CFAES Give Today
News Releases Archive (Prior to 2011)

College of Food, Agricultural, and Environmental Sciences


Studies to Tackle Increasing NCLB Infections

March 17, 2006

WOOSTER, Ohio -- Northern corn leaf blight may occur throughout parts of Ohio's cornfields this growing season, continuing the trend of high infection observed in susceptible hybrids over the past four years.

"One of two things could be happening. One is that growers are planting increasingly susceptible hybrids. Or we are seeing an increase in a specific race within the pathogen population," said Pierce Paul, an Ohio State University plant pathologist with the Ohio Agricultural Research and Development Center. "With no-till, spores of the fungus are always available and if growers keep planting susceptible hybrids and we have favorable weather conditions at the right growth stage, we are likely to see severe northern corn leaf blight problems in certain parts of the state this year."

Paul, who also holds an Ohio State University Extension appointment, will launch studies this year to characterize the resistance of the most commonly planted commercial hybrids and to determine if there is a race shift of northern corn leaf blight populations in Ohio.

Northern corn leaf blight is a disease caused by a fungus, which survives in corn residue on the soil surface. It develops in humid, wet conditions and has the potential to reduce yields when blighting occurs between the tasseling and grain-fill stages of corn development. The disease, most problematic in reduced tillage environments, can cause as high as 50 percent yield losses and predisposes the corn crop to stalk rot problems. At least eight races of the northern corn leaf blight fungal pathogen exist. In Ohio, Race 0 and Race 1 have been identified.

"We know that we've always had Race 0 and Race 1, but now we need to find out if the frequency of one of those races or another race is increasing in the state, or if there is a distribution difference between races throughout parts of Ohio," said Paul.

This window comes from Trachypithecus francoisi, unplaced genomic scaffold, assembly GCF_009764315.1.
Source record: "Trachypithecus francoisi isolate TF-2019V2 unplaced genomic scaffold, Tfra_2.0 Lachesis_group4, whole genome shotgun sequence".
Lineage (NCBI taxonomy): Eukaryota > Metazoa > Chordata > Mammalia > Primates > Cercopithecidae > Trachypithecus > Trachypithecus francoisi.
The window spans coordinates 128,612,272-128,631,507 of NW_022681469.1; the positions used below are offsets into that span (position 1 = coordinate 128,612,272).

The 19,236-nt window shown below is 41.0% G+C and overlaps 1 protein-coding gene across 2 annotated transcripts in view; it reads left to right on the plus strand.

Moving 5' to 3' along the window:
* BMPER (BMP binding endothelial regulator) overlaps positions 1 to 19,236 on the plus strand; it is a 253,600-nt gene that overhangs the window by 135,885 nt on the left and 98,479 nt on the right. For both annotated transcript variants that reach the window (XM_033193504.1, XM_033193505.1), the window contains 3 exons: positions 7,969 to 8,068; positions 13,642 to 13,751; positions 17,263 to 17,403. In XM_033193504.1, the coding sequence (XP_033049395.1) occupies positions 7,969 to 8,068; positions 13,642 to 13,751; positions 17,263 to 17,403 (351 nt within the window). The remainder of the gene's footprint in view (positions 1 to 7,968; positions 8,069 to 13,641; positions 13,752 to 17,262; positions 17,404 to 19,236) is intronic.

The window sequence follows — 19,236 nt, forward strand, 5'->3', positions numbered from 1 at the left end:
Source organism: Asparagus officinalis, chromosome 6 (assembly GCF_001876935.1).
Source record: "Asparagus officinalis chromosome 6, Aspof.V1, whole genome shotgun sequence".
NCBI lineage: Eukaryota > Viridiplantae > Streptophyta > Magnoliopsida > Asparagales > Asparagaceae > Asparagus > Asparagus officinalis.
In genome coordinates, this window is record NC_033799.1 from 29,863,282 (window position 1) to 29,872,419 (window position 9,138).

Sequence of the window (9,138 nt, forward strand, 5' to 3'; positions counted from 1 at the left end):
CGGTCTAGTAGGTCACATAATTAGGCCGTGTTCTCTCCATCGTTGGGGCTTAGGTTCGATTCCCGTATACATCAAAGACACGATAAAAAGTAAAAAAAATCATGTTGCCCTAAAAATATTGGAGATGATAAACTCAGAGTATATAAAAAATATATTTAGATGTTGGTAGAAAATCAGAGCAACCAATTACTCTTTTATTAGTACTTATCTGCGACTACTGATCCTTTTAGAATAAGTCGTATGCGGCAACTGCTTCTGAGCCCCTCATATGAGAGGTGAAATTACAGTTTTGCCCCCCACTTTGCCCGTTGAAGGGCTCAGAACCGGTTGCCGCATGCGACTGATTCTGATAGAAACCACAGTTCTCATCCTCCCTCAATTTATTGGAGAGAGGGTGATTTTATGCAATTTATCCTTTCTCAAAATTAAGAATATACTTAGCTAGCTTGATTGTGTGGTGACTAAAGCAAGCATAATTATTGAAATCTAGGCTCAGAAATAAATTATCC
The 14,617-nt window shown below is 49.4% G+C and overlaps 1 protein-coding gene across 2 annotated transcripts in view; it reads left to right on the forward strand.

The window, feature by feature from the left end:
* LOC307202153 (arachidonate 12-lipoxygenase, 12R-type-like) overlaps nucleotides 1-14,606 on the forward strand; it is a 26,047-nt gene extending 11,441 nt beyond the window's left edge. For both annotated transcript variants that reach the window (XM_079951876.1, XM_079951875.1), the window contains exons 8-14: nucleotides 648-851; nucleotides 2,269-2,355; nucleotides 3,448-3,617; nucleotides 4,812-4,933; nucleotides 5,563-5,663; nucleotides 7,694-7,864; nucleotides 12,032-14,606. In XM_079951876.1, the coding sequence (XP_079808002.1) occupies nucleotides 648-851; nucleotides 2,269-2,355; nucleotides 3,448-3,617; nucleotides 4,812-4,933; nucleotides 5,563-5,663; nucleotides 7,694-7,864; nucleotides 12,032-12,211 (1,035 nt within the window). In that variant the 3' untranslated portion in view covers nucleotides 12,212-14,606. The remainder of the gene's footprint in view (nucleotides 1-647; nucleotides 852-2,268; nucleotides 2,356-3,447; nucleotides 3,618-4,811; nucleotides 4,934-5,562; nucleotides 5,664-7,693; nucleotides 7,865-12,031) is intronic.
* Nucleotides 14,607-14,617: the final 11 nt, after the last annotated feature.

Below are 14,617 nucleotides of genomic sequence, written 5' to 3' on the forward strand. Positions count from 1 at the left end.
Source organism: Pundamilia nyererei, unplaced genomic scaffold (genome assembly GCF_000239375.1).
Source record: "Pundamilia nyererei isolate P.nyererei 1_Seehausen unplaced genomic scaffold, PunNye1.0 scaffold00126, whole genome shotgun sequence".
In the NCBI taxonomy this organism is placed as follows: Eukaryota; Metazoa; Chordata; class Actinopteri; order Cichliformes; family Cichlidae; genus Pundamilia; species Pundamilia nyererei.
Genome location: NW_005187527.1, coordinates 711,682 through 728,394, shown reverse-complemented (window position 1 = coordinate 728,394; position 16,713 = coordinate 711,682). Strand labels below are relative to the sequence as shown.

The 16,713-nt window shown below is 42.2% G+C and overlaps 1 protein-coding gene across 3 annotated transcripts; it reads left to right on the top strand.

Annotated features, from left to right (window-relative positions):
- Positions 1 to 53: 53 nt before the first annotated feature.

The research will take several years before any conclusive results are found. Until then, growers are recommended to continue planting resistant hybrids.

"Growers should be planting hybrids with both race specific and partial resistance to guarantee some level of protection and to keep disease levels low, especially in fields where they are noticing an increase in the levels of the disease," said Paul.

Planting race specific and partial resistant hybrids is the most effective means of controlling the disease. Race specific resistant hybrids contain a specific resistance gene that will prevent certain races of the fungus from causing the disease. Partial resistant hybrids contain several genes that provide some protection against all known races of the fungus. Unlike race specific resistance that provides complete protection against a specific race, partial resistant hybrids exhibit some disease symptoms, but are not severe enough to damage the plants.

"Growers should be going to their seed companies and asking for race specific and partial resistant hybrids to help control northern corn leaf blight," said Paul.

For more information on northern corn leaf blight, refer to and click on "Diseases" under Crop Info on the left side of the page, or refer to OSU Extension Fact Sheet AC-20-02 on Ohioline at

Candace Pollock
Pierce Paul